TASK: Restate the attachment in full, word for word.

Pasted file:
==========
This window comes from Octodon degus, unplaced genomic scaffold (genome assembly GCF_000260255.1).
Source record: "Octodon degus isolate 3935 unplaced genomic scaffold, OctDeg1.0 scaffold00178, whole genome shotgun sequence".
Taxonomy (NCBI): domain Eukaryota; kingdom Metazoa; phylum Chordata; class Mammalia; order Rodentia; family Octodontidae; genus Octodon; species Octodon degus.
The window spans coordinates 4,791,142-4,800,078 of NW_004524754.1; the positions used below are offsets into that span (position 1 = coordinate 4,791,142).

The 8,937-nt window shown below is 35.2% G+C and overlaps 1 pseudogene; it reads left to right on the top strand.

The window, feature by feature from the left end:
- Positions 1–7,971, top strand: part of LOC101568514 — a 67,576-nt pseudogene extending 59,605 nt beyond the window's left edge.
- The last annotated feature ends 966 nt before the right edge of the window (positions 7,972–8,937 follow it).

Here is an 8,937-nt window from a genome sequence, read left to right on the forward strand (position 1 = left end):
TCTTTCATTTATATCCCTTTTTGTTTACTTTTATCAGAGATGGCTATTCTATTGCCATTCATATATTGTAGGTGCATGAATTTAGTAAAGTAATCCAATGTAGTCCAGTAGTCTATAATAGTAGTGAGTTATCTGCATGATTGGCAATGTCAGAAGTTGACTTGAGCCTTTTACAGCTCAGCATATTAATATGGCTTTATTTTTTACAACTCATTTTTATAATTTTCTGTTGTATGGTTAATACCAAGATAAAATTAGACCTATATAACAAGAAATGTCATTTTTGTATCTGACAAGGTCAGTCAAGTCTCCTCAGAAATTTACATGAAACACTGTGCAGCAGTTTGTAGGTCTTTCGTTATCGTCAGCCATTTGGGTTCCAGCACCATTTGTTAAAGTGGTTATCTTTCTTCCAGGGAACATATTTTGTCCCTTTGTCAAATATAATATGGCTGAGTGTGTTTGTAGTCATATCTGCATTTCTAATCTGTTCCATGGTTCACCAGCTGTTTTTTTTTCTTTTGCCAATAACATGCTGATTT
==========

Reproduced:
This window comes from Octodon degus, unplaced genomic scaffold (genome assembly GCF_000260255.1).
Source record: "Octodon degus isolate 3935 unplaced genomic scaffold, OctDeg1.0 scaffold00178, whole genome shotgun sequence".
Taxonomy (NCBI): domain Eukaryota; kingdom Metazoa; phylum Chordata; class Mammalia; order Rodentia; family Octodontidae; genus Octodon; species Octodon degus.
The window spans coordinates 4,791,142-4,800,078 of NW_004524754.1; the positions used below are offsets into that span (position 1 = coordinate 4,791,142).

The 8,937-nt window shown below is 35.2% G+C and overlaps 1 pseudogene; it reads left to right on the top strand.

The window, feature by feature from the left end:
- Positions 1–7,971, top strand: part of LOC101568514 — a 67,576-nt pseudogene extending 59,605 nt beyond the window's left edge.
- The last annotated feature ends 966 nt before the right edge of the window (positions 7,972–8,937 follow it).

Here is an 8,937-nt window from a genome sequence, read left to right on the forward strand (position 1 = left end):
TCTTTCATTTATATCCCTTTTTGTTTACTTTTATCAGAGATGGCTATTCTATTGCCATTCATATATTGTAGGTGCATGAATTTAGTAAAGTAATCCAATGTAGTCCAGTAGTCTATAATAGTAGTGAGTTATCTGCATGATTGGCAATGTCAGAAGTTGACTTGAGCCTTTTACAGCTCAGCATATTAATATGGCTTTATTTTTTACAACTCATTTTTATAATTTTCTGTTGTATGGTTAATACCAAGATAAAATTAGACCTATATAACAAGAAATGTCATTTTTGTATCTGACAAGGTCAGTCAAGTCTCCTCAGAAATTTACATGAAACACTGTGCAGCAGTTTGTAGGTCTTTCGTTATCGTCAGCCATTTGGGTTCCAGCACCATTTGTTAAAGTGGTTATCTTTCTTCCAGGGAACATATTTTGTCCCTTTGTCAAATATAATATGGCTGAGTGTGTTTGTAGTCATATCTGCATTTCTAATCTGTTCCATGGTTCACCAGCTGTTTTTTTTTCTTTTGCCAATAACATGCTGATTT